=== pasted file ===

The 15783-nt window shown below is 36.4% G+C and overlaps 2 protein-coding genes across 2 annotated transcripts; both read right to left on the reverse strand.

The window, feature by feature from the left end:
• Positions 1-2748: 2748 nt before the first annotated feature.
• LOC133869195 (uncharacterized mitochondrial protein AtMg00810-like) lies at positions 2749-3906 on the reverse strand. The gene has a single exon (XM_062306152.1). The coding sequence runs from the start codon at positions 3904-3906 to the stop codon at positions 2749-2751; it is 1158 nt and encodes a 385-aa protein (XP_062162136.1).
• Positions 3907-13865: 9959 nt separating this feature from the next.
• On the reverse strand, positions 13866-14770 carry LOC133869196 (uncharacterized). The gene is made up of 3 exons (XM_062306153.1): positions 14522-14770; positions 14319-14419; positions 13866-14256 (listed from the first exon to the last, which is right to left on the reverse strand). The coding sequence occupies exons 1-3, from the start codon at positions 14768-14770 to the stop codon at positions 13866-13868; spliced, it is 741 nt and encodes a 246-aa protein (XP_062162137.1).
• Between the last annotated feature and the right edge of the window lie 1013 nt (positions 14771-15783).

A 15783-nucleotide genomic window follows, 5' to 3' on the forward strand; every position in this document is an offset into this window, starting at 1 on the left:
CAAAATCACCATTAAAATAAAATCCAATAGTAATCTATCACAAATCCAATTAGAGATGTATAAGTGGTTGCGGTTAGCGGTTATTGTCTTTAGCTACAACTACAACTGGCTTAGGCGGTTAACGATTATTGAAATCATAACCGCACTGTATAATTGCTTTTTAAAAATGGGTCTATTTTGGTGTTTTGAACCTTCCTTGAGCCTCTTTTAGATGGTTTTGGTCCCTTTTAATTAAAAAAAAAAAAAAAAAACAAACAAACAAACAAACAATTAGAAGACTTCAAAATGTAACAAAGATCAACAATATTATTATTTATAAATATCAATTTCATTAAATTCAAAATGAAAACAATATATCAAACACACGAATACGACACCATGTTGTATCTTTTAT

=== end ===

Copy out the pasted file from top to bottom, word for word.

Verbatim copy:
The 15783-nt window shown below is 36.4% G+C and overlaps 2 protein-coding genes across 2 annotated transcripts; both read right to left on the reverse strand.

The window, feature by feature from the left end:
• Positions 1-2748: 2748 nt before the first annotated feature.
• LOC133869195 (uncharacterized mitochondrial protein AtMg00810-like) lies at positions 2749-3906 on the reverse strand. The gene has a single exon (XM_062306152.1). The coding sequence runs from the start codon at positions 3904-3906 to the stop codon at positions 2749-2751; it is 1158 nt and encodes a 385-aa protein (XP_062162136.1).
• Positions 3907-13865: 9959 nt separating this feature from the next.
• On the reverse strand, positions 13866-14770 carry LOC133869196 (uncharacterized). The gene is made up of 3 exons (XM_062306153.1): positions 14522-14770; positions 14319-14419; positions 13866-14256 (listed from the first exon to the last, which is right to left on the reverse strand). The coding sequence occupies exons 1-3, from the start codon at positions 14768-14770 to the stop codon at positions 13866-13868; spliced, it is 741 nt and encodes a 246-aa protein (XP_062162137.1).
• Between the last annotated feature and the right edge of the window lie 1013 nt (positions 14771-15783).

A 15783-nucleotide genomic window follows, 5' to 3' on the forward strand; every position in this document is an offset into this window, starting at 1 on the left:
CAAAATCACCATTAAAATAAAATCCAATAGTAATCTATCACAAATCCAATTAGAGATGTATAAGTGGTTGCGGTTAGCGGTTATTGTCTTTAGCTACAACTACAACTGGCTTAGGCGGTTAACGATTATTGAAATCATAACCGCACTGTATAATTGCTTTTTAAAAATGGGTCTATTTTGGTGTTTTGAACCTTCCTTGAGCCTCTTTTAGATGGTTTTGGTCCCTTTTAATTAAAAAAAAAAAAAAAAAACAAACAAACAAACAAACAATTAGAAGACTTCAAAATGTAACAAAGATCAACAATATTATTATTTATAAATATCAATTTCATTAAATTCAAAATGAAAACAATATATCAAACACACGAATACGACACCATGTTGTATCTTTTAT